|Chairman of World Rugby|
|Assumed office |
1 July 2016
|Deputy||Bernard Laporte (2020–present)|
Agustín Pichot (2016–2020)
|Preceded by||Bernard Lapasset|
|Chairman of the Rugby Football Union|
8 July 2012 – October 2016
|Preceded by||Paul Murphy|
|Succeeded by||Andy Cosslett|
|Vice-chairman of the IRB|
1 January 2008 – 31 December 2011
|Preceded by||Bob Tuckey|
|Succeeded by||Oregan Hoskins|
|Birth name||William Blackledge Beaumont|
|Date of birth||9 March 1952|
|Place of birth||Chorley, Lancashire, England|
|Height||6 ft 3 in (1.91 m)|
|Rugby union career|
Sir William Blackledge Beaumont, CBE, DL (born 9 March 1952 in Chorley, Lancashire, England) is a former rugby union player, and was captain of the England rugby union team, earning 34 caps. His greatest moment as captain was the unexpected 1980 Grand Slam win. He played as a lock.
He was Chairman of the Rugby Football Union from 2012 to 2016 and has been Chairman of World Rugby since 1 July 2016.
Beaumont was educated at Cressbrook School, Kirkby Lonsdale (also attended by another England and British Lions player, John Spencer) and Ellesmere College in Shropshire. He joined Fylde Rugby Club, Lancashire, in 1969 when he was 17 years old and stayed with the club until injury forced his retirement in 1982.
Beaumont won 34 caps for England, then a record for a lock, and was captain 21 times. He made his international debut as a 22-year-old in Dublin in 1975 as a late replacement for Roger Uttley. He toured Australia in 1975, Japan, Fiji and Tonga in 1979, and Argentina in 1981 with England. He played 15 times for the Barbarians, including the match against the All Blacks in 1978.
Beaumont took part in the 1977 British Lions tour to New Zealand after being called up as a replacement when Nigel Horton broke his thumb, and played in the final three tests.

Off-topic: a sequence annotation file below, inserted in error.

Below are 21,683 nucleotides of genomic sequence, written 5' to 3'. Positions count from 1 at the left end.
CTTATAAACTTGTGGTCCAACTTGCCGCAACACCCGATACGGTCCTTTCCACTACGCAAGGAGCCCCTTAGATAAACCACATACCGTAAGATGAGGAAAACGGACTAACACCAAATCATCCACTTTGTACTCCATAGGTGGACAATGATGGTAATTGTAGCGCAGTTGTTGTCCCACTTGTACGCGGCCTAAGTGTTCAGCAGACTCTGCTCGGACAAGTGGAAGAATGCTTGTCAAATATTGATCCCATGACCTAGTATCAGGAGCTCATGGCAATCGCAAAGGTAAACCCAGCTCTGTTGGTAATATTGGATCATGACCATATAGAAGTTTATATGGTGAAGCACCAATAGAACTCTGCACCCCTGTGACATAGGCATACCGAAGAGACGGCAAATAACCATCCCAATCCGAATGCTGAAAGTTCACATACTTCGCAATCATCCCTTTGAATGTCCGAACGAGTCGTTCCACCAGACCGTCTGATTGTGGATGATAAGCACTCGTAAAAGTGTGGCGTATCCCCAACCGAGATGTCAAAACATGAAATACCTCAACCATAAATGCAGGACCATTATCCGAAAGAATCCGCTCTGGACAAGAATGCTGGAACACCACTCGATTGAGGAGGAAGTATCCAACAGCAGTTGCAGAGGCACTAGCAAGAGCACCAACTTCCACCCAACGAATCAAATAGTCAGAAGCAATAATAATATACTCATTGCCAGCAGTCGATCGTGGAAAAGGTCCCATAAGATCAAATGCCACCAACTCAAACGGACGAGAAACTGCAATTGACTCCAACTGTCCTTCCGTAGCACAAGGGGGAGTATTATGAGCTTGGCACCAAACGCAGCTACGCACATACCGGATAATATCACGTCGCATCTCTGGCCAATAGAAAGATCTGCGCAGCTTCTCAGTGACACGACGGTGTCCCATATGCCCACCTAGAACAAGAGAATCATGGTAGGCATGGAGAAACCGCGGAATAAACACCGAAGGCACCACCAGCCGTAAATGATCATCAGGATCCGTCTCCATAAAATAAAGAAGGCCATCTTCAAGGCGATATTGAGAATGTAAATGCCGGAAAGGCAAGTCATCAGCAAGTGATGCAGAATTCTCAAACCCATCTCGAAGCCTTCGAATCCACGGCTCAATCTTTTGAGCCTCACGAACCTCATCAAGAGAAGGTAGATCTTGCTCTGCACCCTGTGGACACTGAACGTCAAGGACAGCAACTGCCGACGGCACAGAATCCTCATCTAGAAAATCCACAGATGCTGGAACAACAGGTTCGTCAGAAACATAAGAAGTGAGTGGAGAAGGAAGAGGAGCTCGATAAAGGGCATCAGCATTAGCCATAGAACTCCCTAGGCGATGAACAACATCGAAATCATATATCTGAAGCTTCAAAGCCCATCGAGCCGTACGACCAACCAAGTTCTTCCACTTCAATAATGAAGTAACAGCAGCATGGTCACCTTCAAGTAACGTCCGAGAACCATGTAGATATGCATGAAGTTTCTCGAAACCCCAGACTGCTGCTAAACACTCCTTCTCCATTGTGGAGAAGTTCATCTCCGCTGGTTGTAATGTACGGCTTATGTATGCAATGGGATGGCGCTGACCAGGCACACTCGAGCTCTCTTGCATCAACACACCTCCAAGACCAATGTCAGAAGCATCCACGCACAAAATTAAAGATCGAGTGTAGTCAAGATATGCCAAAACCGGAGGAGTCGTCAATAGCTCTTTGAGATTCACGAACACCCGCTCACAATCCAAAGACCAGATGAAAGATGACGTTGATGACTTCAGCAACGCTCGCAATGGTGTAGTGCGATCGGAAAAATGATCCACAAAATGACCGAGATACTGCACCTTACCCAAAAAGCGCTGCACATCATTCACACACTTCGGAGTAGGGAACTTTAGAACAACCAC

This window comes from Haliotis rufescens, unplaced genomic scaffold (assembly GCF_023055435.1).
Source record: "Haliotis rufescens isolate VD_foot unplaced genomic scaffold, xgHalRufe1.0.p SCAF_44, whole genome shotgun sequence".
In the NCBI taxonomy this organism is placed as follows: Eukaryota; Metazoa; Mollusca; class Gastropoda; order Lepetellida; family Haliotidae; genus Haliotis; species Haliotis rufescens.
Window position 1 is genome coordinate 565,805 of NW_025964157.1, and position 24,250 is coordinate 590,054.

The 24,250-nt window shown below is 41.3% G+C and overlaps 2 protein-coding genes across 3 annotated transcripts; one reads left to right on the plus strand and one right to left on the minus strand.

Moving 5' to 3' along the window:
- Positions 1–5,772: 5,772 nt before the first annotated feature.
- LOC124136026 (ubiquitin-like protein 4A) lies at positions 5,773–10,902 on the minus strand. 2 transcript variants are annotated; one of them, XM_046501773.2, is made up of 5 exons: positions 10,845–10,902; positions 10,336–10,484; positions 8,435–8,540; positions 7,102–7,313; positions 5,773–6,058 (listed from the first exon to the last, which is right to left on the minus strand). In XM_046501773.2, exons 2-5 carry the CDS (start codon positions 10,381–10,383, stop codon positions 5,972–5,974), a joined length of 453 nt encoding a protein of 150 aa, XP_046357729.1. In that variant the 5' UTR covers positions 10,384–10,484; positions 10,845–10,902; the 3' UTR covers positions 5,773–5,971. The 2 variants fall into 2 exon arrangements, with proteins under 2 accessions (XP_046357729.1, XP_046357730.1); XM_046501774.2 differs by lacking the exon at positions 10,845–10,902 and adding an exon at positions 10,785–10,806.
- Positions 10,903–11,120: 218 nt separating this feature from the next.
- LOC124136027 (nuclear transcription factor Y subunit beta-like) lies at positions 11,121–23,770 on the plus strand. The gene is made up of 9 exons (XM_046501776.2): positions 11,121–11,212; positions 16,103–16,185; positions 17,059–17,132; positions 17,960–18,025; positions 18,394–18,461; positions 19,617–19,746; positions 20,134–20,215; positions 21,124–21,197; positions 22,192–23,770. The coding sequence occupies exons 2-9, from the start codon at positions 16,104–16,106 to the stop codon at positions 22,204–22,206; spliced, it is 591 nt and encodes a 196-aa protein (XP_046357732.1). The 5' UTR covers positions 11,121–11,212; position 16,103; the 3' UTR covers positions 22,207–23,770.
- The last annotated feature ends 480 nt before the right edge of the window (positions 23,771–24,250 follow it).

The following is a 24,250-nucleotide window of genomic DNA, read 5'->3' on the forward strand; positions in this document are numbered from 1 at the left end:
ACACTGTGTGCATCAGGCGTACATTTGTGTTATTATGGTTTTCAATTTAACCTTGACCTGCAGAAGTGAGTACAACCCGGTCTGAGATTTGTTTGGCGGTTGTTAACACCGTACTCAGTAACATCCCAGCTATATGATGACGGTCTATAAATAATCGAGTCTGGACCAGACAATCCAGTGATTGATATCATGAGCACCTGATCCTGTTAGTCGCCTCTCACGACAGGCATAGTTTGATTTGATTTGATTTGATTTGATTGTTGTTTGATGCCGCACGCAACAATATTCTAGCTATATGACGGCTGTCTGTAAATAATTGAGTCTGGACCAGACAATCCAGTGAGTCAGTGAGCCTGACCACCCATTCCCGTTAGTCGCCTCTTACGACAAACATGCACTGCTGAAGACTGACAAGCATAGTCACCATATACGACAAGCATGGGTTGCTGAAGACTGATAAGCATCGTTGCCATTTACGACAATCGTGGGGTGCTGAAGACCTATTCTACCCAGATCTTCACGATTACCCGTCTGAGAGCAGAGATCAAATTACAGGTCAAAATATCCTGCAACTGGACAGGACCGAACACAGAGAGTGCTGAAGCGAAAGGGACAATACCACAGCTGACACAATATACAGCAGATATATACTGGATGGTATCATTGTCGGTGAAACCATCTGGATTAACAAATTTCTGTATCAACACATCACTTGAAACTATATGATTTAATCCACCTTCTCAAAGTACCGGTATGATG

He took over as England captain in Paris in 1978. He was an inspiring captain of the North of England, whom he led to victory over the All Blacks in 1979, and also of England, who won their first Grand Slam for 23 years in 1980.
Beaumont then captained the 1980 British Lions tour to South Africa playing in 10 of the 18 matches. He was the first English captain of the Lions since Doug Prentice in 1930.
Beaumont retired from rugby in 1982 on medical advice from doctors, because of successive concussions.
Beaumont became a regular contestant on the BBC quiz show A Question of Sport, eventually becoming the show's second longest-serving captain (14 years in total), only being surpassed by fellow Rugby Union player Matt Dawson in 2018. The opposing captains were Willie Carson, Emlyn Hughes and Ian Botham. Beaumont hosted two episodes of the show in 1996 in the regular host David Coleman's absence: Will Carling stood in as captain for Beaumont's team.
He was the managing director of his family's textile business in Lancashire, which is the only remaining textile manufacturer in Chorley, but resigned in May 2017.
Beaumont has represented England since 1999 on the International Rugby Board (now World Rugby). He was the tour manager for the 2005 British & Irish Lions tour to New Zealand. In January 2012 he put his name forward to become the next Rugby Football Union chairman, and was appointed as the chairman on 8 July 2012. He then applied for the role of Chairman of World Rugby to replace Bernard Lapasset and on 11 May 2016 he was unanimously elected to the office, with his tenure beginning on 1 July 2016.
He is an Honorary President of the rugby charity Wooden Spoon that funds projects for disadvantaged children and young people in Britain and Ireland.
In 2007 the Rugby Football Union announced that the winners of the English County Championship would be awarded the Bill Beaumont Cup.
Already Officer of the Order of the British Empire (OBE), he was appointed Commander of the Order of the British Empire (CBE) in the 2008 Birthday Honours. He was knighted in the Queen's New Years Honours list in 2019. He is a Deputy Lieutenant of Lancashire.